An inspired decision?
When Jeremy Walton’s partner wanted another Range Rover, and nothing but Generation One would do, a 22-month recycling saga began…
Here’s how the Range Rover looked at the start of this project, with the story published as a 4-section partwork in Land Rover Enthusiast from the December 2008 issue onward.
CLASSIC RANGE ROVER RECYCLED –Part 1
May 2006 and our 1993 Range Rover TDi terminally failed its MoT. “Just not worth repairing’ was the verdict on the rust-riddled rear beams beneath deceptively shiny outer panels on the Vogue SE nicknamed ‘Bertha.’ The blue 5-door had absorbed over 230,000 demanding miles and two engines (the original VM unit was replaced with a 200 TDi motor), including a previous life hauling veterinary chemicals to Holland and my partner’s exploration of courses suitable for horse adventures.
My partner, Deborah, would have rust-repaired her automotive workhorse, but sadly, some serious transmission work was also impending. The TDi bucked and jerked in parking manoeuvres like an unbroken equine.
Bertha had nobly served throughout rugged multiple tasks that Range Rover designers had in mind nearly 40 years ago when they specified rubber mats and 2-door bodies, but her Time was Up…
We got a £500 offer for the remains of Bertha, the hearty 200 TDi motor, which had covered some 127,000 of those total miles, the main attraction. And we started looking… and looking for a replacement.
Deborah definitely wanted another first generation Range Rover, preferably as similar as possible to the deceased with TDi diesel power and a decent body. I expect most readers could have told us we were wasting our time as we were not seeking a £10,000 plus collector’s gem but an everyday example below £5,000.
We scoured the secondhand specialist lots, bid on eBay and went up a blind alley with the successor P38, which seemed to have more electronic glitches than Prince of Darkness, Joe Lucas.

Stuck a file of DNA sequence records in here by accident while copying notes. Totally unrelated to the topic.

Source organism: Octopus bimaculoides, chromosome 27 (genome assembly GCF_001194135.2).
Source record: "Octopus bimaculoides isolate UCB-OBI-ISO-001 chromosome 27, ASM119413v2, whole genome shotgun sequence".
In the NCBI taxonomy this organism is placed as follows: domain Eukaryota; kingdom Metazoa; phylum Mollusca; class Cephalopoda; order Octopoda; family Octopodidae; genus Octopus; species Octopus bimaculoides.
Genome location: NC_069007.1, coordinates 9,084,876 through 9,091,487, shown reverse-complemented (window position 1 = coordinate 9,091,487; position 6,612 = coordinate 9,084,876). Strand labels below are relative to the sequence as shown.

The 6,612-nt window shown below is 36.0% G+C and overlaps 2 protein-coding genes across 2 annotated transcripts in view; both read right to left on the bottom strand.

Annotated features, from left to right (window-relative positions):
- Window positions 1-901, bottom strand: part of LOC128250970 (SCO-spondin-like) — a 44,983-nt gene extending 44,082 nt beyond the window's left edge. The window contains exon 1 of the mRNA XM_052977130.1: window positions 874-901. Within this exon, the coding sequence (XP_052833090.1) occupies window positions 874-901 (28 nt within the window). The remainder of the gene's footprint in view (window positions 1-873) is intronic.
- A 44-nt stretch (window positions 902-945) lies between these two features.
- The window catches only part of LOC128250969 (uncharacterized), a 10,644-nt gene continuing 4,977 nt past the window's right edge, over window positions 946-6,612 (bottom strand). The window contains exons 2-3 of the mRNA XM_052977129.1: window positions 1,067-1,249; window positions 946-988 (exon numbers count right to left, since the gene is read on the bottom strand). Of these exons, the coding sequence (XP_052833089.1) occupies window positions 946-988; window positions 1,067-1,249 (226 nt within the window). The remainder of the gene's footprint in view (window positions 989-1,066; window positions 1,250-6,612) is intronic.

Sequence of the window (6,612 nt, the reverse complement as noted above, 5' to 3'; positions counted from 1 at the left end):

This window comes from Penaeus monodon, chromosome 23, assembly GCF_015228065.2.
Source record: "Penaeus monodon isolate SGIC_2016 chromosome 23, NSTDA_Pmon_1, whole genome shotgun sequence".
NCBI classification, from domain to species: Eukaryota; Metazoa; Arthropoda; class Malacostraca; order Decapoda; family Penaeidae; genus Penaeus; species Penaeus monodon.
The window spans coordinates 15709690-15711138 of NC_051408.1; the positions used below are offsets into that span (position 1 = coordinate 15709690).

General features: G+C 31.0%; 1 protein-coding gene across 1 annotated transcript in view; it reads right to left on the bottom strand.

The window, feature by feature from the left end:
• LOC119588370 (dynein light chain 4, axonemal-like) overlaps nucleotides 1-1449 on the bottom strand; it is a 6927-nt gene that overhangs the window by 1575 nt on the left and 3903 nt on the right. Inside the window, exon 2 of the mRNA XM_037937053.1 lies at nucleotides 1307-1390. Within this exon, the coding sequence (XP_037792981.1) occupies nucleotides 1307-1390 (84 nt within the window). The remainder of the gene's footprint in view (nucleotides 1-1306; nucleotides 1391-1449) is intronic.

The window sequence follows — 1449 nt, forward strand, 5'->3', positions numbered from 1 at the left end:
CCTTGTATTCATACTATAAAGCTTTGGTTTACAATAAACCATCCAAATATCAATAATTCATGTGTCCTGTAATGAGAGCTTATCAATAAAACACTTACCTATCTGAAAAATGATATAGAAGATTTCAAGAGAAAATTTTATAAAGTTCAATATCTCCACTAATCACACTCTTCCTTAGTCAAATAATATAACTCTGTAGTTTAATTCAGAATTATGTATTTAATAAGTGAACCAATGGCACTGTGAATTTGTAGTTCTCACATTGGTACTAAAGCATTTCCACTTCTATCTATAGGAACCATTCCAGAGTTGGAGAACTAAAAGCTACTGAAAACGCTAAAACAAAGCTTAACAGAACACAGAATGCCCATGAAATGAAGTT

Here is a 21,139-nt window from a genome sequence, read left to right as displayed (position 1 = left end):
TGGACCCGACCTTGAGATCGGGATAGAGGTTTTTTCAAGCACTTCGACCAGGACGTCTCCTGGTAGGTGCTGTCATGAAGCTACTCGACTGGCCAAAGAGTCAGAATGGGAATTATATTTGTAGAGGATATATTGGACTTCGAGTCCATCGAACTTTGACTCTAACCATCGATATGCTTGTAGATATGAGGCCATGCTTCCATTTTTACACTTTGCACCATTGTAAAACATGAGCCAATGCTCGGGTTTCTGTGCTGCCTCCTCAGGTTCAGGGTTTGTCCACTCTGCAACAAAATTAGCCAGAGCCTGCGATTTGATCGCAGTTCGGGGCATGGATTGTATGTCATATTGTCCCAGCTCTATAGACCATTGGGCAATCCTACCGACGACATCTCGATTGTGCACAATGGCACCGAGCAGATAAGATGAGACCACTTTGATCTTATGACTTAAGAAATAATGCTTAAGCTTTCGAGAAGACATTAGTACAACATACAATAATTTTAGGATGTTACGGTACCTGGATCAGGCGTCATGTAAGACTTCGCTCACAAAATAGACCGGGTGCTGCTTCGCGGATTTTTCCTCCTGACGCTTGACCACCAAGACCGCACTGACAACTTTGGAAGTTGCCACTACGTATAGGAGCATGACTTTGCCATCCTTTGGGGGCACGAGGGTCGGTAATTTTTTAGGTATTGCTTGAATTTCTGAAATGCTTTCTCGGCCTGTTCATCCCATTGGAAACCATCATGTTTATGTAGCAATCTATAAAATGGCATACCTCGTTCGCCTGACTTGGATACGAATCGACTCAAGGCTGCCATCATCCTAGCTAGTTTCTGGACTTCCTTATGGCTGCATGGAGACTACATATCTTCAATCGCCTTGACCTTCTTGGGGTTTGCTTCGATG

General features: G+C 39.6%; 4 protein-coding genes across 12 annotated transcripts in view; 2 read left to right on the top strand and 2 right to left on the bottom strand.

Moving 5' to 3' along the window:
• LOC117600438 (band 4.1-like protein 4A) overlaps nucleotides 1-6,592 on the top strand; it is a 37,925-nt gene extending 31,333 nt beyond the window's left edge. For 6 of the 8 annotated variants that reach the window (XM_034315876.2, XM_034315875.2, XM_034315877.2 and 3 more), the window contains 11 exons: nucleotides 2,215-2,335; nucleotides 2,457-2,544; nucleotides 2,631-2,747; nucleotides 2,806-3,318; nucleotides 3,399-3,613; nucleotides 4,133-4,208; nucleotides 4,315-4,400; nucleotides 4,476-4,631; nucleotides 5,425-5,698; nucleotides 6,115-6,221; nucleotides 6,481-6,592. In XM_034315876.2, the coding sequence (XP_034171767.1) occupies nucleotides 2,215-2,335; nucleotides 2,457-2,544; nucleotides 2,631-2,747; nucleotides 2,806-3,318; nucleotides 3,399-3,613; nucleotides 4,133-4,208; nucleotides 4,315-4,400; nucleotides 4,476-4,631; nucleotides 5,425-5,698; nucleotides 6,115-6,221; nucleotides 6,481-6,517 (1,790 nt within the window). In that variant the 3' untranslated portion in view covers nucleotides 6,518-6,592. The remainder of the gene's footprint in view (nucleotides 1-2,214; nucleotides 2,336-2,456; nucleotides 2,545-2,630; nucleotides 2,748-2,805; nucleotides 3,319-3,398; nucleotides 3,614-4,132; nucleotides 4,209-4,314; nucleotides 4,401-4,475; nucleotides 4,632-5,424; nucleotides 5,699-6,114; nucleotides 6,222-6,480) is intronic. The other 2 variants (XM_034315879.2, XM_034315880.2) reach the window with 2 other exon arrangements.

We already had an emergency Peugeot diesel estate to cover the absent Range Rover, so the search went on, diverted to the point of test driving Nissan’s smaller X-trail as Deborah had previous good durability experience with a clumsy but impressively tough Patrol.
September 2006, and we’d exhausted all the affordable buying alternatives. Now we could both spot under-body rust at 1000 yards and never wanted to hear another dealer’s soothing, “a bit of welding and she’ll do years for you.” I remembered building competition cars from a stripped body and thought we would at least know what was going on under those (mostly) rust- free external RR panels with their high percentage of aluminium sheet.
We would not afford the kind of total rebuilds that I am familiar with from the pristine professional classic and competition car world where you think of a sum from £25,000 upward.
So, we looked around for somebody with a practical hands-on approach and a bit of offroad motorsport experience. FBB, a Land/Range Rover specialist in a neighbouring West Country village seemed the answer, so we went along and talked to proprietor Rob White. We told Rob we did not want to spend more than £4,500 on a reborn 2.5 TDi, one stripped to bare metal, re-sprayed and rust-proofed with reconditioned or recycled healthy powertrain. All with the aim of getting at least five years relatively trouble-free service from it.
Robb liked the sound of a challenge and project Martha begun in October 2006 when we paid a £1500 deposit and acquired an ex-Cheshire Police vehicle, L865 SMA. Incidentally, the Cheshire force are credited with being the first customers for Range Rover in this role, taking their first deliveries in 1971.
Spookily, one of the FBB sub-contractors separately bought a sister Range Rover, L866 SMA shortly afterwards, but that was not to become one of 12 donors that yielded the hardware harvest to resuscitate Martha.
The legendary Roger Crathorne at Land Rover had a look at the chassis number I supplied and, with some internal factory help, deduced it was built as a 1995 Model Year 2.5 TDI in solid Alpine White with granite cloth trim. In RR slang it is a soft dash model, with the 4-spoke steering wheel. For the public that would have meant airbags, but there is no trace of these today, so I presume the police do without?
Perhaps most importantly it had, and retains, a now reconditioned version of a 300 TDi turbo diesel motor. Most of the other hardware would be replaced, including differential (but not the drive shafts); the R380 version of Rover’s 5-speed manual gearbox (which had only just replaced the LT77S a month before this project Range Rover was produced) was sourced from an M-plate Discovery that had suffered head gasket failure.